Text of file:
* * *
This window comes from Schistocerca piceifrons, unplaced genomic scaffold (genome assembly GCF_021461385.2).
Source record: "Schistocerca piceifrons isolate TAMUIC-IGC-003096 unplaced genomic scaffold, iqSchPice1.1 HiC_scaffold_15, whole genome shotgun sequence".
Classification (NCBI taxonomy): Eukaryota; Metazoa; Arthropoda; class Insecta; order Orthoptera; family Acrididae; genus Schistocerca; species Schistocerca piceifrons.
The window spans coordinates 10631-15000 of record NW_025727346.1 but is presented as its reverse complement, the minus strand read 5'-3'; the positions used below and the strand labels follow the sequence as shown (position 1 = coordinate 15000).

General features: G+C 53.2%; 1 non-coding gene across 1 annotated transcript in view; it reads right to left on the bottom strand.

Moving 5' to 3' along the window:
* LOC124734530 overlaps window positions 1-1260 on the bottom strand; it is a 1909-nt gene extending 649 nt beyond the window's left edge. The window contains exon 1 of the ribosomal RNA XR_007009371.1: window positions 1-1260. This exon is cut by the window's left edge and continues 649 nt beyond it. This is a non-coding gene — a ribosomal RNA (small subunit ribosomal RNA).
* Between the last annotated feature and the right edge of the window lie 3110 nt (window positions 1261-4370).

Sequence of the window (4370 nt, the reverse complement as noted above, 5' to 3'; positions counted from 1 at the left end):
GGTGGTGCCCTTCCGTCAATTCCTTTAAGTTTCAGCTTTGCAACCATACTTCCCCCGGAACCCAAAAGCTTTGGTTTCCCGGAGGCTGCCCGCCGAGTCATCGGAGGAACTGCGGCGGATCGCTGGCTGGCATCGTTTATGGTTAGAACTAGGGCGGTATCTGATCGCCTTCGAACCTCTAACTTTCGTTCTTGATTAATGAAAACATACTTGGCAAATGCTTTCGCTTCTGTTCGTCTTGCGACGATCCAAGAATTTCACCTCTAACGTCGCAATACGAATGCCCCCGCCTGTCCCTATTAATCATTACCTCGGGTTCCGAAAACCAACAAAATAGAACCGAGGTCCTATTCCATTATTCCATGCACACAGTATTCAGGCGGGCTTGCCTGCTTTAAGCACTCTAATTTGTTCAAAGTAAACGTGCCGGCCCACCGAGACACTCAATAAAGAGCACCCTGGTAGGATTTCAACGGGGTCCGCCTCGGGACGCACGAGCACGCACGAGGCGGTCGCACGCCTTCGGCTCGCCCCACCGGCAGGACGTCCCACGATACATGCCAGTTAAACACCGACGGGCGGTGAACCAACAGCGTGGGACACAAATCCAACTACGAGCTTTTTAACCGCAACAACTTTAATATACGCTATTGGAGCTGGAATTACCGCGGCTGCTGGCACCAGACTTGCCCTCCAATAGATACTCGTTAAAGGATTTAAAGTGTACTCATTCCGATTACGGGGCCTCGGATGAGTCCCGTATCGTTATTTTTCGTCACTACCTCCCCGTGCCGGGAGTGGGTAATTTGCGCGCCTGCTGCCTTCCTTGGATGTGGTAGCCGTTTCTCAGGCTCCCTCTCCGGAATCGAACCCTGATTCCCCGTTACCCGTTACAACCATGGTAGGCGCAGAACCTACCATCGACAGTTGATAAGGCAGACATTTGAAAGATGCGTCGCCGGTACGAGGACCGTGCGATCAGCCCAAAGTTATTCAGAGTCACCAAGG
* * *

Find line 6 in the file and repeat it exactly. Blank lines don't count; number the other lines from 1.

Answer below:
Moving 5' to 3' along the window: